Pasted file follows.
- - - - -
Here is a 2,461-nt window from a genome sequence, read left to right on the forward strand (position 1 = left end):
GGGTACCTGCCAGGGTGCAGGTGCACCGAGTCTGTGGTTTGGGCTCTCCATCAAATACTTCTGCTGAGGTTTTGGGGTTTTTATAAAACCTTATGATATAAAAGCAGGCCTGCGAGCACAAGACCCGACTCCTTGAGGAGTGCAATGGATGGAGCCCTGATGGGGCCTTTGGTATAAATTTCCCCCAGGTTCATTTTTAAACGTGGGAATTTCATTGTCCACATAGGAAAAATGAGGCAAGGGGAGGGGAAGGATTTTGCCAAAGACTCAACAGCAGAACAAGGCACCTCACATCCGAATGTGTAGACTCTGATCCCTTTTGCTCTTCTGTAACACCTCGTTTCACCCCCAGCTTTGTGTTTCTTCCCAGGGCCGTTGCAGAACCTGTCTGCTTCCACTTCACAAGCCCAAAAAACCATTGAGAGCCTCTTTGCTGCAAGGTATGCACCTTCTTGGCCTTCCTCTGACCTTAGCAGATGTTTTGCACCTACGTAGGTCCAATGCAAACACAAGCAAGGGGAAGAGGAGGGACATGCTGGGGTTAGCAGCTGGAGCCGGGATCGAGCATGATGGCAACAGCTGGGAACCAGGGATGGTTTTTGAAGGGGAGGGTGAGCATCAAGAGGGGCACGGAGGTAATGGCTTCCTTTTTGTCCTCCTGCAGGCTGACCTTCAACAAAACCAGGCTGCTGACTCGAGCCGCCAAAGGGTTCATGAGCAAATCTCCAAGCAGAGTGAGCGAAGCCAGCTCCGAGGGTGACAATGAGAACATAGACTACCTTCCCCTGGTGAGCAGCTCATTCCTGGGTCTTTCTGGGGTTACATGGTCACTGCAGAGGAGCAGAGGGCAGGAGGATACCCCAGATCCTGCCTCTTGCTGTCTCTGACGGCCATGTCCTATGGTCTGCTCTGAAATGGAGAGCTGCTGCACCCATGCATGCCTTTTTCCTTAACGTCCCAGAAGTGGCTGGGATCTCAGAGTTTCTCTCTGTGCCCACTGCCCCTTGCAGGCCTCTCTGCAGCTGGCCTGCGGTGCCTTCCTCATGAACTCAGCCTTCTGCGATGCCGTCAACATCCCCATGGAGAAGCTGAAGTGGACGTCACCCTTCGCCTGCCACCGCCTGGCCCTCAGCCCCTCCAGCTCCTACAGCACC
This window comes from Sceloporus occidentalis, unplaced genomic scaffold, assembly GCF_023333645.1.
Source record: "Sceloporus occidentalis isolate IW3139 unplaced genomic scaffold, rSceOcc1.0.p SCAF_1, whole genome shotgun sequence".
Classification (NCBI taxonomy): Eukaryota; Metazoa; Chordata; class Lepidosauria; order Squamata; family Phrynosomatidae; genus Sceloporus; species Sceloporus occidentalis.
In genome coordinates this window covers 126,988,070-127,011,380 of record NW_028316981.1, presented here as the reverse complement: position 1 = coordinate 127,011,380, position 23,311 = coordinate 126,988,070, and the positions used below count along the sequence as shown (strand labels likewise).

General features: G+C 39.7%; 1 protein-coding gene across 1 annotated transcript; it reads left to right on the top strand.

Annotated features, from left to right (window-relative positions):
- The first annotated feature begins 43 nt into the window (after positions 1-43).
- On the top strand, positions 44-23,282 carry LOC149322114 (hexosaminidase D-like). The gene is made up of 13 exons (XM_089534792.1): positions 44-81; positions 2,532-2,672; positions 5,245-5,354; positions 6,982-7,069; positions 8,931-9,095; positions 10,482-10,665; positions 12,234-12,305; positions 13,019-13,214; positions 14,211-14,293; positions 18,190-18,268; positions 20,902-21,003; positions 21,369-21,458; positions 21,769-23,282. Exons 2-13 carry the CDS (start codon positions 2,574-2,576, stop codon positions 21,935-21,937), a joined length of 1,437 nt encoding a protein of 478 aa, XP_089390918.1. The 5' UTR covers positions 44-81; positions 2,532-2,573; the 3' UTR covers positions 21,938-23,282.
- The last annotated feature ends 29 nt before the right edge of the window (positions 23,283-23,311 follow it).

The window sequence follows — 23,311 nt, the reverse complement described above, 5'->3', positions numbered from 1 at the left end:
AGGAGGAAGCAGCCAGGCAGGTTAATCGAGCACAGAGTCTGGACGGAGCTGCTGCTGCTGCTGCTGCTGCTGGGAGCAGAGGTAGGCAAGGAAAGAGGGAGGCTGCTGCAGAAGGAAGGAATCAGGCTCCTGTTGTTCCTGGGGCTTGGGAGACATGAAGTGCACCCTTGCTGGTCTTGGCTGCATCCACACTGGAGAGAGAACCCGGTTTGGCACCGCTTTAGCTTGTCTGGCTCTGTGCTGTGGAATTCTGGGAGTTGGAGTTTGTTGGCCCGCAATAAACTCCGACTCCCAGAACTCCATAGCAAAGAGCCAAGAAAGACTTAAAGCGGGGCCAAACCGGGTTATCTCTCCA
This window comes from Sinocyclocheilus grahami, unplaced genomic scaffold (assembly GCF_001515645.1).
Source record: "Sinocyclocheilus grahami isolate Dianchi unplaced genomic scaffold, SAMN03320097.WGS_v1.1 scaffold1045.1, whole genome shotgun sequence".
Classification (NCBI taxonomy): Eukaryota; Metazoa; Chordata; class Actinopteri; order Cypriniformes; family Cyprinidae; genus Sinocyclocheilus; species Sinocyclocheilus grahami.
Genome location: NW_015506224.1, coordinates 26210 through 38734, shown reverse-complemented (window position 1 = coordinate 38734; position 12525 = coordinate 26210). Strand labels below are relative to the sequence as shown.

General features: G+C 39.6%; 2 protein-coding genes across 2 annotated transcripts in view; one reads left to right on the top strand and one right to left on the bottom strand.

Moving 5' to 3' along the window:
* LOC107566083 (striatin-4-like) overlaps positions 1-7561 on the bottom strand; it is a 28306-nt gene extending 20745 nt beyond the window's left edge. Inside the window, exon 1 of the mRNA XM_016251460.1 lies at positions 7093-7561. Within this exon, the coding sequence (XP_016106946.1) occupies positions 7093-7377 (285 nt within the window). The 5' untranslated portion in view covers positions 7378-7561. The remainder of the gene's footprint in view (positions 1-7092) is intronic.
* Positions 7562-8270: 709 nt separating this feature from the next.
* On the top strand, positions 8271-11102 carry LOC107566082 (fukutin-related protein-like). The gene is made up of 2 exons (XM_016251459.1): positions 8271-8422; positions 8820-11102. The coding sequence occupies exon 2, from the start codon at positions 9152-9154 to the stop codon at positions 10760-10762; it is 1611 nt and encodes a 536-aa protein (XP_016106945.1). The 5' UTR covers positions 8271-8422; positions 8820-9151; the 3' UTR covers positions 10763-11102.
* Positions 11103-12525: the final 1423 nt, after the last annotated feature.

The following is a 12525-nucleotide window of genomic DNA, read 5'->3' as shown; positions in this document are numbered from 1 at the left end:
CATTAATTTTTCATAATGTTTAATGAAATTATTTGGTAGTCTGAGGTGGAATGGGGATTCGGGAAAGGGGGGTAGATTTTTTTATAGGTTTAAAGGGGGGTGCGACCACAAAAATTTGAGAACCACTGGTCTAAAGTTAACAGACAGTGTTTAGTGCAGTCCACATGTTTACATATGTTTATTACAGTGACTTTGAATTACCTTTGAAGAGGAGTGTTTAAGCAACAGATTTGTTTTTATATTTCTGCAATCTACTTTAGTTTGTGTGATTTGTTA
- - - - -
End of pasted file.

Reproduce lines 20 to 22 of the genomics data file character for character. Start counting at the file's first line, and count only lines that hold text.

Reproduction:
* LOC107566083 (striatin-4-like) overlaps positions 1-7561 on the bottom strand; it is a 28306-nt gene extending 20745 nt beyond the window's left edge. Inside the window, exon 1 of the mRNA XM_016251460.1 lies at positions 7093-7561. Within this exon, the coding sequence (XP_016106946.1) occupies positions 7093-7377 (285 nt within the window). The 5' untranslated portion in view covers positions 7378-7561. The remainder of the gene's footprint in view (positions 1-7092) is intronic.
* Positions 7562-8270: 709 nt separating this feature from the next.
* On the top strand, positions 8271-11102 carry LOC107566082 (fukutin-related protein-like). The gene is made up of 2 exons (XM_016251459.1): positions 8271-8422; positions 8820-11102. The coding sequence occupies exon 2, from the start codon at positions 9152-9154 to the stop codon at positions 10760-10762; it is 1611 nt and encodes a 536-aa protein (XP_016106945.1). The 5' UTR covers positions 8271-8422; positions 8820-9151; the 3' UTR covers positions 10763-11102.